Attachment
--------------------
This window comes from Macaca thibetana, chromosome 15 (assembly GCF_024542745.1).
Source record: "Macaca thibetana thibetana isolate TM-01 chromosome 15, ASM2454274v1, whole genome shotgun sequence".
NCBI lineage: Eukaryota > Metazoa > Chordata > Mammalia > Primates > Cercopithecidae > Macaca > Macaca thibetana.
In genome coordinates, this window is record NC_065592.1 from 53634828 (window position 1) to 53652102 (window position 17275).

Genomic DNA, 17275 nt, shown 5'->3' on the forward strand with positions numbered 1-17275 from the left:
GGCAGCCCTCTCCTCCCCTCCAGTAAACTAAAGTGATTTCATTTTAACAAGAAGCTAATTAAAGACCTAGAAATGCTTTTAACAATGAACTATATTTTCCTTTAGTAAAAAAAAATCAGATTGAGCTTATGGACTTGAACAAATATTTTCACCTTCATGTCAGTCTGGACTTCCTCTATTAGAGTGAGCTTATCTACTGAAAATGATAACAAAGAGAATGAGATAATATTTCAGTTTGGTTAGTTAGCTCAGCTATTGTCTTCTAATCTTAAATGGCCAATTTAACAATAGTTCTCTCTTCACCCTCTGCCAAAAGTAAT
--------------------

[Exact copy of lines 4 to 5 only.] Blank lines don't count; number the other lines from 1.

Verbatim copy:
In genome coordinates, this window is record NC_065592.1 from 53634828 (window position 1) to 53652102 (window position 17275).

Genomic DNA, 17275 nt, shown 5'->3' on the forward strand with positions numbered 1-17275 from the left: